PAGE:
It seems to me that OS cannot have it both ways. If OS really wants to open the market to competition and claim that it is not funded by the taxpayer, then it should drop the restriction on recompiling derived data sets, it should allow LLPG and NLPG data to be used (on equal terms) by everybody, and it should encourage competitions which leave time for the winning contractor to compile the maps. But it seems to me that OS is fiercely defending its monopoly position, and while it continues to do so then OS will continue to be largely funded by the tax payer.
I welcome your blog as a forum to debate this issue.
I understand you point of view, and I don’t think we are going to agree – but let me just clarify a number of points you make.
The OS receives less than 50% of its trading revenue from government (both central & local) customers, even if it was the case that the majority of revenue came from government customers, the OS would be no more funded by the taxpayer than many well known organisations in the GI industry like ESRI and Intergraph who obtain a majority of their revenue from government customers…
Both the contract for the supply of data to local government and the upcoming contract to supply central government follow EU procurement regulations and the OS competes with other commercial data producers to fulfil the needs of these customers.
In such a open competition the best product is selected, which is often the OS – but in the case of local authorities 3 of the 9 lots were awarded to suppliers other than the OS, as you know Intermap were awarded the contract to supply a national DTM product to local government. I would not personally argue that this is a monopoly for Intermap ?
The point you make about derived mapping I completely agree with, it would be outrageous for the OS to claim as you suggest that a dataset of trees collected by local authority would need to be re-digitised – the location of trees would be the property of local authority as they collected them.
If you know the details please drop me a line at work and I will try and clarify the situation.
Thanks for taking the time to comment.
For me the most shocking aspect of how the OS is now forced to work, is the fact that it is expected to achieve a return on Capital Employed of no less than nine per cent.
I could hardly believe this when I first heard it, but see it is now confirmed in the Annual Reports. I’ve also noted with great interest the argument between the OS and the National Audit Office just how this so called “Capital Fund” be valued, and what ought to have been included in it. Return On Capital Employed can be a method of determining the efficiency of how a business is run, but to my mind this really only come into it own as an indication when judging comparisons between businesses of like nature. No other business can becompared with OS!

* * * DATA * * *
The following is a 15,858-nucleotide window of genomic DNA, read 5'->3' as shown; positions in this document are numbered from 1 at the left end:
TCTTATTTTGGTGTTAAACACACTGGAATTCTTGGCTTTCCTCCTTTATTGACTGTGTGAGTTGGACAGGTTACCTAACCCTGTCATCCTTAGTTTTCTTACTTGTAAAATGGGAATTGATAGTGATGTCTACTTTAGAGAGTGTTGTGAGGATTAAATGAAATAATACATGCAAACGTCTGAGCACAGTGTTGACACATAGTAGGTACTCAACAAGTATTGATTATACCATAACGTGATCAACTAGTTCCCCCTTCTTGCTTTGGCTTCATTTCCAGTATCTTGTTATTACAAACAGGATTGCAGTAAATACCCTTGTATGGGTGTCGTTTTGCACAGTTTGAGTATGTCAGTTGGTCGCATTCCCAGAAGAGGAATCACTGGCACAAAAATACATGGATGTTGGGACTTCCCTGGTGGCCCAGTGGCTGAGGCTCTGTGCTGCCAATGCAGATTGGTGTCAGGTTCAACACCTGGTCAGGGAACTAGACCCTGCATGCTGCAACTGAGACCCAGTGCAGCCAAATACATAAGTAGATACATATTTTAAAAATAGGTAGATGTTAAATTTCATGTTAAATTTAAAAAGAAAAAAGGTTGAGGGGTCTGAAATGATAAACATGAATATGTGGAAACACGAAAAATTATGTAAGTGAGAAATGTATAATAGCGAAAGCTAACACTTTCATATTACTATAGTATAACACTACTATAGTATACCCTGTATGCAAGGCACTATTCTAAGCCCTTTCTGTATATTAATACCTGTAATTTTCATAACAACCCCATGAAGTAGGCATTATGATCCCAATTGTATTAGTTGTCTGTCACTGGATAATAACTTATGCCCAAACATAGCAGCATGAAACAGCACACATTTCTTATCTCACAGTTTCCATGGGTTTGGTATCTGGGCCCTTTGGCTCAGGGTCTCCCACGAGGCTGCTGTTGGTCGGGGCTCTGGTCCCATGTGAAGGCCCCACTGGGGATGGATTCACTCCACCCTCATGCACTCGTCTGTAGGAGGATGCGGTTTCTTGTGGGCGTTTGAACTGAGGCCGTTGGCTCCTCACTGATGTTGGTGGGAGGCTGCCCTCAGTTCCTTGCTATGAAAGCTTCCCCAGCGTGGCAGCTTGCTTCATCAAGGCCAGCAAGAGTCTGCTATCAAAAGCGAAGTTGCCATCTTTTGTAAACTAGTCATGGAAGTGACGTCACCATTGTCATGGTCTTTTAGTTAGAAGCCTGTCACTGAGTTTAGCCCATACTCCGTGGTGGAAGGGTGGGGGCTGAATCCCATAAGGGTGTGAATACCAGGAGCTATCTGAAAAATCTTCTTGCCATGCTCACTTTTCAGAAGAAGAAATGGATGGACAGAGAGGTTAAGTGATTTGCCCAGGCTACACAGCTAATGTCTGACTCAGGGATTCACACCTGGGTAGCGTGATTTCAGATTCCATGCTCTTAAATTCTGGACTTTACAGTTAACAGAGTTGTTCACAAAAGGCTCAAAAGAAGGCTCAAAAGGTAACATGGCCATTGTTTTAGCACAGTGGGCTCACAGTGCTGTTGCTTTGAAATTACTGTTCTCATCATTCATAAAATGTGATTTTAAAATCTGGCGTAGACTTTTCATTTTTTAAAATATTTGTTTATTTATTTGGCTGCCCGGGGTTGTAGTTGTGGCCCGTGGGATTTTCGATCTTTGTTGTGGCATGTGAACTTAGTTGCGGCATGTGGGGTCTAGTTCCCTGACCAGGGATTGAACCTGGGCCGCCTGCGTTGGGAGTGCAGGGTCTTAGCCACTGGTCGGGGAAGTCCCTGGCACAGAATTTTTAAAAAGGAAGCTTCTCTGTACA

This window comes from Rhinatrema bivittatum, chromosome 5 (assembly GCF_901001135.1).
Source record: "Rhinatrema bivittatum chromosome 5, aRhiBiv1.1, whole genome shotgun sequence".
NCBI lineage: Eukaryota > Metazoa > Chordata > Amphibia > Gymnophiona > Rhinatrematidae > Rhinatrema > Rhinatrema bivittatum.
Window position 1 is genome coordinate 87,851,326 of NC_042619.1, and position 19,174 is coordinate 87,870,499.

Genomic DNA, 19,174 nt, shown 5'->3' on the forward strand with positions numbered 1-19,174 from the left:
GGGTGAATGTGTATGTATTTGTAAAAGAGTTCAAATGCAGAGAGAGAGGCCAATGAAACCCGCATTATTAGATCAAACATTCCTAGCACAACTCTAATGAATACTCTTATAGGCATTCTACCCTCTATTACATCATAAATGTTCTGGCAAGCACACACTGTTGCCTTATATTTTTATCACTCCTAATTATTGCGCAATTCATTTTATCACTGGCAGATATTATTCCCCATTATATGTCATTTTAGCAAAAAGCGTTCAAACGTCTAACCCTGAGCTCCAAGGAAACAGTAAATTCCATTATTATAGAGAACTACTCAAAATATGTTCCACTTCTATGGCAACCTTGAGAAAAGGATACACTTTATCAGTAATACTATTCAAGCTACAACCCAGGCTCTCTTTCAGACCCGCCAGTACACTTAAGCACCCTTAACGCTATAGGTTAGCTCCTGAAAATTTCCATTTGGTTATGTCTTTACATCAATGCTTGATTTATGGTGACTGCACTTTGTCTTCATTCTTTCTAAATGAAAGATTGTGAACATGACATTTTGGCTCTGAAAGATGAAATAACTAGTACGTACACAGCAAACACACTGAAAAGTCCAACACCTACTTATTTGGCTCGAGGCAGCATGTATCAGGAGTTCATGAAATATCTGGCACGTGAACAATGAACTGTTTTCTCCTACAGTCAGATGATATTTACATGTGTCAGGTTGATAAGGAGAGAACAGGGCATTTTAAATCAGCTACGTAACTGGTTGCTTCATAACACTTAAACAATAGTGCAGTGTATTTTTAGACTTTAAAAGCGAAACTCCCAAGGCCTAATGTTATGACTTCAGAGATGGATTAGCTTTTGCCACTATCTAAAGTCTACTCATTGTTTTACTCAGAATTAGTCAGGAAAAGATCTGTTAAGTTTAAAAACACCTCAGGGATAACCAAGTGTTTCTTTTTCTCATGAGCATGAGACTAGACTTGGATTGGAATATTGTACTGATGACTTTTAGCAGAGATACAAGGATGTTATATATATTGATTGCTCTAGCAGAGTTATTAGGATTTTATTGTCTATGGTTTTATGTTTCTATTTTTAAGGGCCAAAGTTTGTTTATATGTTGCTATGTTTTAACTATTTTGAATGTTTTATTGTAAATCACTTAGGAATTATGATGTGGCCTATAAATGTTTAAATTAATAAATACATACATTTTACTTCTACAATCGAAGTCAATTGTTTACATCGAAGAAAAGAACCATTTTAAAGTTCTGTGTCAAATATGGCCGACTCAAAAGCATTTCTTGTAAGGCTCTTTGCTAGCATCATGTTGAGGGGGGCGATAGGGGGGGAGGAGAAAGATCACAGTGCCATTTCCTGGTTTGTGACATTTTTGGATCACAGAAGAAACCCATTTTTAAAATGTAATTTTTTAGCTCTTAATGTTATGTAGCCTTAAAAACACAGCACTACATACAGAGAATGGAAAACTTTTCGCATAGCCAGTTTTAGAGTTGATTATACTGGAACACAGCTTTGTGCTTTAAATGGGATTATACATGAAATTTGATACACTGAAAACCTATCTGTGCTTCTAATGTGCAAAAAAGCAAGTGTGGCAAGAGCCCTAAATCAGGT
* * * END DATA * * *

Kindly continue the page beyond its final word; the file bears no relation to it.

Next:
Worse though is that OS is now paying a dividend to the Government. Absolutely daft this seems to me. Why? Do we really need State Owned Organisations to collect income for the state – I for one think not.
Any state owned mapping service is a national asset, and should be treated as such. One only needs to travel through countries who are not so fortunate as we are in the UK with OS, to realise its value. All funds needed to run and maintain out state mapping service to the very highest standard, should be provided by taxation.
You did not reply to all Tristram’s points – are they valid? Were the NLPG and LLPGs not made avaible to other bidders and, if so, would the OS be willing to drop this restriction when the PGA comes up?
Should the winning contractor be required to complete mapping for the whole country within a month of the contract award – this implies investment being made prior to winning the contract?
Did the local authorities have time to look for alternative independent suppliers once the deal was made – there was very little time to recommend whether to sign the contract.
Aren’t the licencing agrements combersome – 1/2p for each transaction, etc? Is this decided by lawyers or people on the ground?
And why does OS pay a dividend to the state rather than either charge less or develop new services?
I think there is some confusion here, The NLPG/LLPG is not an OS product it is produced for the Local Goverment community by another commerical company Intelligent Addressing – who are free to market their product to whoever they want, in the same way that any other data provider can do.
The NLPG is created using some OS data and as such this needs to be licensed, but again that is not different to say for example the street network data that Tele-Atlas produces.
The requirements for winning contractors was decided by the local autohirities not the OS.
The licensing arrangements are a commerical decision, but I do agree they are rather complex – I wish it was more simple…
Why does the OS repay a dividend – because we have been told to by our shareholder – The State. This is a political decision.